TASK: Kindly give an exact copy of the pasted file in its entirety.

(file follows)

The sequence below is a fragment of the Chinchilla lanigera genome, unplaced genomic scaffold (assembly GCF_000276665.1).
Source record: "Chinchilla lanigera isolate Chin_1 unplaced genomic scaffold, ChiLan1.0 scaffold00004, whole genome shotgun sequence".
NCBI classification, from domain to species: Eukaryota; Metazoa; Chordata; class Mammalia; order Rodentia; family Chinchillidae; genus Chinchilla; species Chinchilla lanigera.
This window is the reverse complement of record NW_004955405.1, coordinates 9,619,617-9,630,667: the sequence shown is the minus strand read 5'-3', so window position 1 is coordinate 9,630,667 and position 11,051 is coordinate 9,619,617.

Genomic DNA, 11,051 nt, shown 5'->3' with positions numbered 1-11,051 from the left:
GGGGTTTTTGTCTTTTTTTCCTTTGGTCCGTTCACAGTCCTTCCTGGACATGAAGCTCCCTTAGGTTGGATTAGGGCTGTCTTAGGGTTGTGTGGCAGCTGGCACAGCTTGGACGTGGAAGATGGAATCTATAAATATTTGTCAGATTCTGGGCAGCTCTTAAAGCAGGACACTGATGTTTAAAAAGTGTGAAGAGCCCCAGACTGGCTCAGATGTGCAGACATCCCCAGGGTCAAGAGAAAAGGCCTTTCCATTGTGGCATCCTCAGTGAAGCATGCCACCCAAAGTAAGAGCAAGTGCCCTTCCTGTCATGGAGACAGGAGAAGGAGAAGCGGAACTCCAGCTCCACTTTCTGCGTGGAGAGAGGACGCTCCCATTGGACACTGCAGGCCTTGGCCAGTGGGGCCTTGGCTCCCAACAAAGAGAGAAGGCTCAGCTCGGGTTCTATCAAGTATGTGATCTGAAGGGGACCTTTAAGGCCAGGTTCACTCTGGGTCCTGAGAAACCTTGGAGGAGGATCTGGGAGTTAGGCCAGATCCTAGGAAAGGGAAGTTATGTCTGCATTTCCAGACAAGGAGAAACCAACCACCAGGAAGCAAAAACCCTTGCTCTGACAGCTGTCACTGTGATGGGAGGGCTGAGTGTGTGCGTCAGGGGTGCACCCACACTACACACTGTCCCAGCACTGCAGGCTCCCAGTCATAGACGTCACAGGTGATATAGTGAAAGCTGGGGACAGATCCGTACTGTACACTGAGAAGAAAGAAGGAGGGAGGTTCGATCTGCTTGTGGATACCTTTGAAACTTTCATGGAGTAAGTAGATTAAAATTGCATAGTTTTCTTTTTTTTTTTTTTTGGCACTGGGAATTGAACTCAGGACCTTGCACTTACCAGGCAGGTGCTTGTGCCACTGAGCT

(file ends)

The sequence below is a fragment of the Chinchilla lanigera genome, unplaced genomic scaffold (assembly GCF_000276665.1).
Source record: "Chinchilla lanigera isolate Chin_1 unplaced genomic scaffold, ChiLan1.0 scaffold00004, whole genome shotgun sequence".
NCBI classification, from domain to species: Eukaryota; Metazoa; Chordata; class Mammalia; order Rodentia; family Chinchillidae; genus Chinchilla; species Chinchilla lanigera.
This window is the reverse complement of record NW_004955405.1, coordinates 9,619,617-9,630,667: the sequence shown is the minus strand read 5'-3', so window position 1 is coordinate 9,630,667 and position 11,051 is coordinate 9,619,617.

Genomic DNA, 11,051 nt, shown 5'->3' with positions numbered 1-11,051 from the left:
GGGGTTTTTGTCTTTTTTTCCTTTGGTCCGTTCACAGTCCTTCCTGGACATGAAGCTCCCTTAGGTTGGATTAGGGCTGTCTTAGGGTTGTGTGGCAGCTGGCACAGCTTGGACGTGGAAGATGGAATCTATAAATATTTGTCAGATTCTGGGCAGCTCTTAAAGCAGGACACTGATGTTTAAAAAGTGTGAAGAGCCCCAGACTGGCTCAGATGTGCAGACATCCCCAGGGTCAAGAGAAAAGGCCTTTCCATTGTGGCATCCTCAGTGAAGCATGCCACCCAAAGTAAGAGCAAGTGCCCTTCCTGTCATGGAGACAGGAGAAGGAGAAGCGGAACTCCAGCTCCACTTTCTGCGTGGAGAGAGGACGCTCCCATTGGACACTGCAGGCCTTGGCCAGTGGGGCCTTGGCTCCCAACAAAGAGAGAAGGCTCAGCTCGGGTTCTATCAAGTATGTGATCTGAAGGGGACCTTTAAGGCCAGGTTCACTCTGGGTCCTGAGAAACCTTGGAGGAGGATCTGGGAGTTAGGCCAGATCCTAGGAAAGGGAAGTTATGTCTGCATTTCCAGACAAGGAGAAACCAACCACCAGGAAGCAAAAACCCTTGCTCTGACAGCTGTCACTGTGATGGGAGGGCTGAGTGTGTGCGTCAGGGGTGCACCCACACTACACACTGTCCCAGCACTGCAGGCTCCCAGTCATAGACGTCACAGGTGATATAGTGAAAGCTGGGGACAGATCCGTACTGTACACTGAGAAGAAAGAAGGAGGGAGGTTCGATCTGCTTGTGGATACCTTTGAAACTTTCATGGAGTAAGTAGATTAAAATTGCATAGTTTTCTTTTTTTTTTTTTTTGGCACTGGGAATTGAACTCAGGACCTTGCACTTACCAGGCAGGTGCTTGTGCCACTGAGCT